First of all, it’s no error. I checked with Deke Arndt, chief of the climate monitoring branch at NOAA’s National Centers for Environmental Information, who confirmed what the map above suggests — some parts of the North Atlantic Ocean saw record cold in the past eight months…

And there’s not much reason to doubt the measurements — the region is very well sampled. “It’s pretty densely populated by buoys, and at least parts of that region are really active shipping lanes, so there’s quite a lot of observations in the area,” Arndt said. “So I think it’s pretty robust analysis.”

Thus, the record seems to be a meaningful one — and there is a much larger surrounding area that, although not absolutely the coldest it has been on record, is also unusually cold.

At this point, it’s time to ask what the heck is going on here. And while there may not yet be any scientific consensus on the matter, at least some scientists suspect that the cooling seen in these maps is no fluke but, rather, part of a process that has been long feared by climate researchers — the slowing of Atlantic Ocean circulation…

The fact that a record-hot planet Earth coincides with a record-cold northern Atlantic is quite stunning. There is strong evidence — not just from our study — that this is a consequence of the long-term decline of the Gulf Stream System, i.e. the Atlantic ocean’s overturning circulation AMOC, in response to global warming.

The short term variations will at some point also go the other way again, so I don’t expect the subpolar Atlantic to remain at record cold permanently. But I do expect the AMOC to decline further in the coming decades. The accelerated melting of the Greenland ice sheet will continue to contribute to this decline by diluting the ocean waters.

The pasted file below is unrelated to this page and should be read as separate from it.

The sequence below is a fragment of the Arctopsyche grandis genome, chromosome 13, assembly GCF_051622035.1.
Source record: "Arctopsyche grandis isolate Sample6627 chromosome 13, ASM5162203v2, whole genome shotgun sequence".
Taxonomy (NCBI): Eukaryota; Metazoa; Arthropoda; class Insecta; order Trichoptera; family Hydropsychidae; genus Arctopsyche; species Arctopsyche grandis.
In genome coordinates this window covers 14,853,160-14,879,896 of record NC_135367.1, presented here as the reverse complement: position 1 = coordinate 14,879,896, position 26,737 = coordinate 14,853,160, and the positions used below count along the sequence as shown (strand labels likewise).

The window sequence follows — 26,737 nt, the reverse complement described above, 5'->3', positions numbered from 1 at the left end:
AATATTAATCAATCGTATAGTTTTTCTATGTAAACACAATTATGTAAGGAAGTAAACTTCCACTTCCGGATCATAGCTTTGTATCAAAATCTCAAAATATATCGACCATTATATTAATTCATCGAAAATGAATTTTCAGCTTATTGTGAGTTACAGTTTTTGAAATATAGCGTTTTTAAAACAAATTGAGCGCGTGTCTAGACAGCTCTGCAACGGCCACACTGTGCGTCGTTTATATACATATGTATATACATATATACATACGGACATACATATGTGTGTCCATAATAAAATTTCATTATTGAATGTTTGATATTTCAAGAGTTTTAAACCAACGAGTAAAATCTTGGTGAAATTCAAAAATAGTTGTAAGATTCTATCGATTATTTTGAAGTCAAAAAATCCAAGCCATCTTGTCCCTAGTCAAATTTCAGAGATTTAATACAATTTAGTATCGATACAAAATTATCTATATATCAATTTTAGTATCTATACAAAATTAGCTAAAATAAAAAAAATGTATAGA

This won’t lead to anything remotely like The Day After Tomorrow (which was indeed based — quite loosely — on precisely this climate scenario). But if the trend continues, there could be many consequences, including rising seas for the U.S. East Coast and, possibly, a difference in temperature overall in the North Atlantic and Europe.

A good time to go back and watch at least the first portion of Day After Tomorrow. The movie does a good job of explaining the slowing of Atlantic Ocean circulation and what potentially can happen. There are climate scientists who agree – and some who disagree. A localized effect can become a regional effect and vice versa.

What is fairly likely is that if the circulation is interrupted by what has long been a predictable feature of global warming, folks in NW Europe and the UK who’ve been getting used to a generally warmer year-round batch of seasons better get out their woolies. The Gulf Stream circulation brings a fair chunk of warmth to what should feel like Poland or even Belarus. And may, soon.

Blue skies in Paris — city center car-free

Click to enlarge — Champs Élysées in 1900

With the eight lanes of France’s most famous avenue cleared of all traffic on Paris’s first car-free day, the usual cacophony of car-revving and thundering motorbike engines had given way to the squeak of bicycle wheels, the clatter of skateboards, the laughter of children on rollerblades and even the gentle rustling of wind in the trees. It was, as one Parisian pensioner observed as she ambled up the centre of the road taking big gulps of air, “like a headache lifting”.

There were other weird and pleasant effects of this tiny glimpse of carless utopia. “Everyone seems to be smiling, and not as stressed,” marvelled Elisabeth Pagnac, a civil servant in her 50s, who had been emboldened to cycle in from the eastern edge of the city without a helmet. But strangest of all was the sky.

“I live high in a tower block in the east of the city and looking out of my window today I saw the difference straight away: the sky has never been this blue, it really is different without a hazy layer of pollution hanging in the air,” she said.